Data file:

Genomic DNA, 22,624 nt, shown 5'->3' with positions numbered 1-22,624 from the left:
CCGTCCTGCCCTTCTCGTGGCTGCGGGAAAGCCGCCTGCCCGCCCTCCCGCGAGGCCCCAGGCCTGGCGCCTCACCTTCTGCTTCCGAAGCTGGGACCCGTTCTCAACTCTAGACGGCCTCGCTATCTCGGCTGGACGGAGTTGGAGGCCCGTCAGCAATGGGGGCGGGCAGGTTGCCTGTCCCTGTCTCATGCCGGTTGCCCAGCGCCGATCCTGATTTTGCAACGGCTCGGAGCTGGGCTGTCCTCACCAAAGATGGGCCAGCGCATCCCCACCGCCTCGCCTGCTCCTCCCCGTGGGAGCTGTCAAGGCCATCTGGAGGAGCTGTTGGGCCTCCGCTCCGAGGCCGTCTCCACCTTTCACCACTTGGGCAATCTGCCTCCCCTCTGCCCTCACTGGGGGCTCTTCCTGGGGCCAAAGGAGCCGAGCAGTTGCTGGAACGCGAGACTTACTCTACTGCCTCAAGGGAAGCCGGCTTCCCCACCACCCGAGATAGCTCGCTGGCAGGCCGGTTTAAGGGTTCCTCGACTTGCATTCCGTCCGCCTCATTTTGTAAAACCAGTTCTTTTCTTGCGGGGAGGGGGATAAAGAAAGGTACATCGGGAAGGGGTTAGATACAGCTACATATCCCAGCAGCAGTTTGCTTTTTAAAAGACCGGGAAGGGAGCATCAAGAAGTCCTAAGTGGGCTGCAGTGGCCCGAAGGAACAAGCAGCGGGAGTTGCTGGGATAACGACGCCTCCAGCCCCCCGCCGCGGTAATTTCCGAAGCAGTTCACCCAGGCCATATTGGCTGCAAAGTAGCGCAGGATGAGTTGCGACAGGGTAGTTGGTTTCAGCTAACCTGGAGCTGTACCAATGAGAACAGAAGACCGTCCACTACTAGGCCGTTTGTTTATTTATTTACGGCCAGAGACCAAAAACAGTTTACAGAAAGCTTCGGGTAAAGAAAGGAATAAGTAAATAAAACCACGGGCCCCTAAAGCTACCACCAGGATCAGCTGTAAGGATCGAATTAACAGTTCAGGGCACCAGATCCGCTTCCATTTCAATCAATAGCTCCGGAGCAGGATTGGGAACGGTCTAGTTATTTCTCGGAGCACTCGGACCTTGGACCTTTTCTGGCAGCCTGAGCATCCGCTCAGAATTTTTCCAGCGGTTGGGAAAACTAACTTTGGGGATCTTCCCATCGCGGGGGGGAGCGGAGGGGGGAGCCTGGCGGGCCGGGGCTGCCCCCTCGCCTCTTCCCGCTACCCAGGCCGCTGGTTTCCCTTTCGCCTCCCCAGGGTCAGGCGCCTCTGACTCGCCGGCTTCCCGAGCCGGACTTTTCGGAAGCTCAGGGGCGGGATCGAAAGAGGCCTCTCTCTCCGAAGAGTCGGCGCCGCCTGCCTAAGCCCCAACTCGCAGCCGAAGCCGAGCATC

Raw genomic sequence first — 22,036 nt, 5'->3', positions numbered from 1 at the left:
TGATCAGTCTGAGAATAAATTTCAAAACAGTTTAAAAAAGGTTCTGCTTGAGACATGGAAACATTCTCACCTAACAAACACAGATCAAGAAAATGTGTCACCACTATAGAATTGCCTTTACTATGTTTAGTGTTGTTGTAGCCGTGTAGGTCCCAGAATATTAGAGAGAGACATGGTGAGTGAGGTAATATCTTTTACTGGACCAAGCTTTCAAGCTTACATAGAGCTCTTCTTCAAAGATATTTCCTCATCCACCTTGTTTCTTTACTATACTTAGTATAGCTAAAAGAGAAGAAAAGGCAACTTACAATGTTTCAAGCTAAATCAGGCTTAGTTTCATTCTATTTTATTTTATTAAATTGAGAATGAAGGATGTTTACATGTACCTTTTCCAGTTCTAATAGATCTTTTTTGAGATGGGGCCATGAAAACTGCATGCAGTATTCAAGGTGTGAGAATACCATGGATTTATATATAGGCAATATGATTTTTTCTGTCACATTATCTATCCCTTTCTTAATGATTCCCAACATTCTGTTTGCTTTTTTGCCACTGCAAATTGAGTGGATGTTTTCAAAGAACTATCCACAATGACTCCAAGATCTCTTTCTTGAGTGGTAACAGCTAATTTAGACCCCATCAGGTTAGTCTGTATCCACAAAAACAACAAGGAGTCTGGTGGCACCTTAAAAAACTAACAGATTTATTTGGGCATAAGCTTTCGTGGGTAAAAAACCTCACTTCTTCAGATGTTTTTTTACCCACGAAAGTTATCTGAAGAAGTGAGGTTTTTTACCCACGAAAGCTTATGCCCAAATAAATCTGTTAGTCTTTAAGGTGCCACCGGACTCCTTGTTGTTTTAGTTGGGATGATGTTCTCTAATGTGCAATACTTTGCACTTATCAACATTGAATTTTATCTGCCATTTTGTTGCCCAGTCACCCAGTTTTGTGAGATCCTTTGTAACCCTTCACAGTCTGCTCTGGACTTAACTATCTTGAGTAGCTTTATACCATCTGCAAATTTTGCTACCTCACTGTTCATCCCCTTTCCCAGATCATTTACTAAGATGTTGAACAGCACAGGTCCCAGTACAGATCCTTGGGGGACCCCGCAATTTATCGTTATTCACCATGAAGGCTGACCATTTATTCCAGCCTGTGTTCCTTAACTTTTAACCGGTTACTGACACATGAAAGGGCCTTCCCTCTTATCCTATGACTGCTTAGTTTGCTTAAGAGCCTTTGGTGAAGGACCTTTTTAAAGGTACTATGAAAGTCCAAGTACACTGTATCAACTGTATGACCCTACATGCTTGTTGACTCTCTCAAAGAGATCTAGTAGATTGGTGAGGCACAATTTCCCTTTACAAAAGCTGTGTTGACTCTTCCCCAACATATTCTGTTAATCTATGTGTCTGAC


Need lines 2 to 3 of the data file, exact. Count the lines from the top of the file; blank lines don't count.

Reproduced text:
CCGTCCTGCCCTTCTCGTGGCTGCGGGAAAGCCGCCTGCCCGCCCTCCCGCGAGGCCCCAGGCCTGGCGCCTCACCTTCTGCTTCCGAAGCTGGGACCCGTTCTCAACTCTAGACGGCCTCGCTATCTCGGCTGGACGGAGTTGGAGGCCCGTCAGCAATGGGGGCGGGCAGGTTGCCTGTCCCTGTCTCATGCCGGTTGCCCAGCGCCGATCCTGATTTTGCAACGGCTCGGAGCTGGGCTGTCCTCACCAAAGATGGGCCAGCGCATCCCCACCGCCTCGCCTGCTCCTCCCCGTGGGAGCTGTCAAGGCCATCTGGAGGAGCTGTTGGGCCTCCGCTCCGAGGCCGTCTCCACCTTTCACCACTTGGGCAATCTGCCTCCCCTCTGCCCTCACTGGGGGCTCTTCCTGGGGCCAAAGGAGCCGAGCAGTTGCTGGAACGCGAGACTTACTCTACTGCCTCAAGGGAAGCCGGCTTCCCCACCACCCGAGATAGCTCGCTGGCAGGCCGGTTTAAGGGTTCCTCGACTTGCATTCCGTCCGCCTCATTTTGTAAAACCAGTTCTTTTCTTGCGGGGAGGGGGATAAAGAAAGGTACATCGGGAAGGGGTTAGATACAGCTACATATCCCAGCAGCAGTTTGCTTTTTAAAAGACCGGGAAGGGAGCATCAAGAAGTCCTAAGTGGGCTGCAGTGGCCCGAAGGAACAAGCAGCGGGAGTTGCTGGGATAACGACGCCTCCAGCCCCCCGCCGCGGTAATTTCCGAAGCAGTTCACCCAGGCCATATTGGCTGCAAAGTAGCGCAGGATGAGTTGCGACAGGGTAGTTGGTTTCAGCTAACCTGGAGCTGTACCAATGAGAACAGAAGACCGTCCACTACTAGGCCGTTTGTTTATTTATTTACGGCCAGAGACCAAAAACAGTTTACAGAAAGCTTCGGGTAAAGAAAGGAATAAGTAAATAAAACCACGGGCCCCTAAAGCTACCACCAGGATCAGCTGTAAGGATCGAATTAACAGTTCAGGGCACCAGATCCGCTTCCATTTCAATCAATAGCTCCGGAGCAGGATTGGGAACGGTCTAGTTATTTCTCGGAGCACTCGGACCTTGGACCTTTTCTGGCAGCCTGAGCATCCGCTCAGAATTTTTCCAGCGGTTGGGAAAACTAACTTTGGGGATCTTCCCATCGCGGGGGGGAGCGGAGGGGGGAGCCTGGCGGGCCGGGGCTGCCCCCTCGCCTCTTCCCGCTACCCAGGCCGCTGGTTTCCCTTTCGCCTCCCCAGGGTCAGGCGCCTCTGACTCGCCGGCTTCCCGAGCCGGACTTTTCGGAAGCTCAGGGGCGGGATCGAAAGAGGCCTCTCTCTCCGAAGAGTCGGCGCCGCCTGCCTAAGCCCCAACTCGCAGCCGAAGCCGAGCATC

Raw genomic sequence first — 22,036 nt, 5'->3', positions numbered from 1 at the left: